“I don’t want to get to the end of my life and find that I’ve lived just the length of it. I want to have lived the width of it as well.” –Diane Ackerman
Be open to possibility. We hear this invitation a lot – from a young age into adulthood, though the ups and downs in life, in yoga practices, and at every turn of the calendar year. But what does it mean?
When I was younger, I thought that being open to possibility meant looking for silver linings. Not letting myself get bogged down by circumstances. Rather than letting myself be down and out in fear, focusing on hope and optimism felt more comforting. I used and credited this strategy as my foundation to survive cancer in my 20’s, divorce in my 30’s and a career pivot in my 40’s.
But I’ve since realized that truly being open to possibilities is more than just reframing your perspective. It is more than looking for the bright side. To be open to possibilities, you need certain ingredients.
You need 4 ingredients to be open to possibility
Amplify your awareness.
Being open to new possibilities necessitates awareness of the moment.
Without awareness of the present, we are wrapped up in stories from the past or expectations of the future. Awareness means being awake – to our senses, to feelings, to sounds and sensations – to the wholeness of life around us and inside of us. It means facing fears, disappointments, joy, and laughter. Awareness asks us to see all the parts that make a whole instead of hiding from what we’d rather ignore, or bury that which feels too difficult. My favorite example of awareness are the sensations that can be felt during a physical yoga practice. Different poses effect different body parts, and in some cases, generate what some might describe as discomfort. Half Pigeon pose is a typical pose where people like to talk about their hips “talking to them.” But what if we could see those sensations as messages from the body. What if we could notice without judgment – as if that body part was just a benevolent messenger to remind us that we are awake in the moment?
Ah yes. Not only does it feel scary to let yourself feel fear, it is even scarier to allow other people to see our perceived weaknesses. But vulnerability is an invitation. To let ourselves see our wholeness and be seen as we are by others – without the shackles of judgment.
Because guess what? The only way to receive love and understanding from others, is to offer it to ourselves first. Giving yourself the vulnerability to feel and experience, to see and be seen offers us the reminder that it isn’t falling down that matters. Or reaching a summit. It is about what happens when you fall down and the ease and integrity with which you stand back up, that tells the truer story.
You’ve probably noticed that things have a sneaky way of coming together when you are putting in the least effort. Ease does not exclude effort, but it does invite us to amplify our vibration, our energy, and our intention to allow for possibility.
Sometimes we force ourselves to meet deadlines, to complete projects, or to achieve dreams. And that can work. But in many cases, it is when we sift through the busy-ness and noise to make space for flow and synchronicities that the magic happens. Ease necessitates knowing your purpose, your why, so that even the smallest actions of energy match the core of what is in our heart. It is only in clarity that we can find ease, because when we are clear – we don’t need to force things to fit together. By sifting beyond force, the important things emerge.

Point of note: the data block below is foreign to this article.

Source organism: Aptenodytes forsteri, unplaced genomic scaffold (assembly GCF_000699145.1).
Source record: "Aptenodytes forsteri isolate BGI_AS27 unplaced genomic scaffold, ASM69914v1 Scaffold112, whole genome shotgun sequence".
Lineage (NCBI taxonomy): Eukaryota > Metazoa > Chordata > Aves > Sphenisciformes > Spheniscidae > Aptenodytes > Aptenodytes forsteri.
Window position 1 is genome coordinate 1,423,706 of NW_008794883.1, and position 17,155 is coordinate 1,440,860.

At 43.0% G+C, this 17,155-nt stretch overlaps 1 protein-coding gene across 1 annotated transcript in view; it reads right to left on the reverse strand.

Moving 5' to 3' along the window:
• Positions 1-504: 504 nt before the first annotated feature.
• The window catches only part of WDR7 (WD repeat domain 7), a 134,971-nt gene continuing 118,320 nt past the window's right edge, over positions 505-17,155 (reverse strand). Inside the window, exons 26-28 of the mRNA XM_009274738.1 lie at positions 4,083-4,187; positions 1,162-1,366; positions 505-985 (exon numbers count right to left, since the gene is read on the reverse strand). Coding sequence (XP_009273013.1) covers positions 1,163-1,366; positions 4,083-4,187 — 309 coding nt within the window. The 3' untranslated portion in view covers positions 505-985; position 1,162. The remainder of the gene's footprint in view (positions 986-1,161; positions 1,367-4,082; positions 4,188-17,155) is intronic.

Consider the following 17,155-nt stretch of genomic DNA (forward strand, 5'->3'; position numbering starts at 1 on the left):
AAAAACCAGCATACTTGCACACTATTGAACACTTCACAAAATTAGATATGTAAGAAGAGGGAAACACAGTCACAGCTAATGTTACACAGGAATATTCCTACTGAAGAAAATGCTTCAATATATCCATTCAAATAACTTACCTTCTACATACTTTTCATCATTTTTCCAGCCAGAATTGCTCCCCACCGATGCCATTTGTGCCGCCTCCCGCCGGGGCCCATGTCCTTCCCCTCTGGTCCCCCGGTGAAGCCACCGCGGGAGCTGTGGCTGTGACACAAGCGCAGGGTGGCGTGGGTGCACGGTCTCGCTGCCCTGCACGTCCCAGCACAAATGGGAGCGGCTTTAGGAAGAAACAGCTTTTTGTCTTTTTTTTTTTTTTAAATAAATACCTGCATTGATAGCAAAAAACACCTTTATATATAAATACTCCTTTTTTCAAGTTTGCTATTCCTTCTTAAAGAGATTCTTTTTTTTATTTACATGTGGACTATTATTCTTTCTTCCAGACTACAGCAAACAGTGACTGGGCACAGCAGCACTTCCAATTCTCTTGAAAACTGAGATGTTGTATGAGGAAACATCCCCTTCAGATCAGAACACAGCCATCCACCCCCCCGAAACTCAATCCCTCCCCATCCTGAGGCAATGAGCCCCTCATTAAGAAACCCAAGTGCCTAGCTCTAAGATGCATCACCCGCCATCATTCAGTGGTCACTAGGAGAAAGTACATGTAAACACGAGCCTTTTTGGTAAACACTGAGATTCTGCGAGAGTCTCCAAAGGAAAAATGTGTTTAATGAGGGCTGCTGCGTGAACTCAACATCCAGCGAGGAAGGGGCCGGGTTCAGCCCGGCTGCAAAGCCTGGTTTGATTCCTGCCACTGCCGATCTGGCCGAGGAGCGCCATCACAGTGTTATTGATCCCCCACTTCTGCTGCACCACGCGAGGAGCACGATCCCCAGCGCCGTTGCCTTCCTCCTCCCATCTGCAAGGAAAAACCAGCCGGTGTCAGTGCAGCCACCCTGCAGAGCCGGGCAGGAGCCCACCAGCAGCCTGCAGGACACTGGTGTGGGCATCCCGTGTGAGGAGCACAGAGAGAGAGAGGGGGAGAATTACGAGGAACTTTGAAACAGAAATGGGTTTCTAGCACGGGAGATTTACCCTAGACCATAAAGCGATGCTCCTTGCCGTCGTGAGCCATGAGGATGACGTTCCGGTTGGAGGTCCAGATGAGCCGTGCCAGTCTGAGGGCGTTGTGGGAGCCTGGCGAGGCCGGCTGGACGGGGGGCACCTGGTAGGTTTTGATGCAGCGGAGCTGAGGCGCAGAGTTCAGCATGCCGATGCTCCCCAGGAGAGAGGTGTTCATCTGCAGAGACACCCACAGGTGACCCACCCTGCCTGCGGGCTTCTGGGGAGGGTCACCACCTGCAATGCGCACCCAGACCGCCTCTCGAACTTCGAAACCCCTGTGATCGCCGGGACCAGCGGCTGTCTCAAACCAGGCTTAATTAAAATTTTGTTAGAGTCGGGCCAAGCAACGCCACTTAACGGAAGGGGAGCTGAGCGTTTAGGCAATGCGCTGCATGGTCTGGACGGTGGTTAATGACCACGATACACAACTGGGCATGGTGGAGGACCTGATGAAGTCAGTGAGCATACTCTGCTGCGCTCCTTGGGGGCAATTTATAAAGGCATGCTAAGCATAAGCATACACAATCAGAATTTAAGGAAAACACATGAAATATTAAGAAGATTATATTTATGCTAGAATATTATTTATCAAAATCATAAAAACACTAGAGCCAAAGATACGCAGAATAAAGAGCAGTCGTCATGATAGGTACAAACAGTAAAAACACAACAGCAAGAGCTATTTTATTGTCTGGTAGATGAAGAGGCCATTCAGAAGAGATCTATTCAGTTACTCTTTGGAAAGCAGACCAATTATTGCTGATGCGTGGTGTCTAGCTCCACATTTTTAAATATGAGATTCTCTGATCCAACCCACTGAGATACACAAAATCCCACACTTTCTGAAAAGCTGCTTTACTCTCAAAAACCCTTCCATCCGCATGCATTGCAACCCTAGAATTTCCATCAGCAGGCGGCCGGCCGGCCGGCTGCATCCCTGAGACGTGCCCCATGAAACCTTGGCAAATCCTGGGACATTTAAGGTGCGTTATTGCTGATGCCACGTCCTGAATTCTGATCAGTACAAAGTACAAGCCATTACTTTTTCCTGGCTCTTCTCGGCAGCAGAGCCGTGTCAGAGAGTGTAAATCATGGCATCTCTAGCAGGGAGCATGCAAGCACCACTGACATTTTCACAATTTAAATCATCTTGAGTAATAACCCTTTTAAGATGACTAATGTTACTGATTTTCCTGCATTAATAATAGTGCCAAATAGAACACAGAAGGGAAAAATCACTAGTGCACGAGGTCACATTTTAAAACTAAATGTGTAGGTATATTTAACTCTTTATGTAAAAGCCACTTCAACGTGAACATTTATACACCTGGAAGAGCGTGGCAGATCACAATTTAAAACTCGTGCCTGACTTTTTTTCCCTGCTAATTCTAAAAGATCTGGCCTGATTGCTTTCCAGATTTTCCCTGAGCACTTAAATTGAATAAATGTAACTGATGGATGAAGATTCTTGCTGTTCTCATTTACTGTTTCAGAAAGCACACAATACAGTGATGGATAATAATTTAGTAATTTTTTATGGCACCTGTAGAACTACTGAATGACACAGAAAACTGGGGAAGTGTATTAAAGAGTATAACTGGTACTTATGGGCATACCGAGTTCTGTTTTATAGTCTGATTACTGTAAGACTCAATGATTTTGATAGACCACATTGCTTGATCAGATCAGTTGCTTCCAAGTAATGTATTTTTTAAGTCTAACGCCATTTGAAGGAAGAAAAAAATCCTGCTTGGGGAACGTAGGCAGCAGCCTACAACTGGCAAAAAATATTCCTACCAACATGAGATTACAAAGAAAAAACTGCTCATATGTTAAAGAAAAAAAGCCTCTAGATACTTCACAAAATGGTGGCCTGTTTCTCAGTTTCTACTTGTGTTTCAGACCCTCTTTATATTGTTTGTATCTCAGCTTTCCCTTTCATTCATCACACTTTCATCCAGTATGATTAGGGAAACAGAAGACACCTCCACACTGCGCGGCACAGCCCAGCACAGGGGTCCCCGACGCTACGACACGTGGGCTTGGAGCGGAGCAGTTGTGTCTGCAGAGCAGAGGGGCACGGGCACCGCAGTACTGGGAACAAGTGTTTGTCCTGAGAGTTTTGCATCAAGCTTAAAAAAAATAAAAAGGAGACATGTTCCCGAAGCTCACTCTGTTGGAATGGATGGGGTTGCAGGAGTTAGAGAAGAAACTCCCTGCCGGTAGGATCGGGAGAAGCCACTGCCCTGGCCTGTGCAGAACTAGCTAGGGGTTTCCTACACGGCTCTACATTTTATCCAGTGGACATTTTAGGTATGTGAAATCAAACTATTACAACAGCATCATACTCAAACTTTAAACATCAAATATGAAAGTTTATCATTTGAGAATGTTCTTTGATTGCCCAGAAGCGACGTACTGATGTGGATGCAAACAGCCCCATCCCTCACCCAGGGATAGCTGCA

Self-acceptance and self-compassion.
I’m lumping these two magical ingredients together, because to me, they go hand in hand.
Acceptance – of the self or of circumstances around us is not, and let me repeat – is not, the same as giving up or surrendering a white flag. It is simply an acknowledgement of the moment. Yes, it sounds a lot like awareness. But I think of it as you need awareness (and vulnerability) to practice self- acceptance and self-compassion. Acceptance offers us the possibility of noticing without the chorus of stories in our mind. With self-acceptance and self-compassion we notice the benevolent messages in our dreams, our bodies, and our lives and then we extend understanding, forgiveness, and even love to ourselves that we are exactly where we need to be in the moment.
Yes, being open to possibilities is a process. These three ingredients take effort, practice, and patience. Persistence doesn’t hurt either.
Being open to possibility takes practice.
The journey to be open to possibilities – in your life and within yourself is layered with reframing thoughts. It asks us to consider the mindset that we bring to the moment. It is call to experience life with less judgment and more willingness to see beyond our perceptions and expectations.
For many of us, standing in front of the mirror can be an excellent teacher. Will you look at yourself and notice judgment? Or can you give yourself permission to see your reflection with curiosity and willingness? Perhaps you can pause there long enough to extend the love and self-compassion that you need to get out of your own way. Maybe, just maybe – you can look at yourself and smile as you repeat the mantra, “With great love, anything is possible.”
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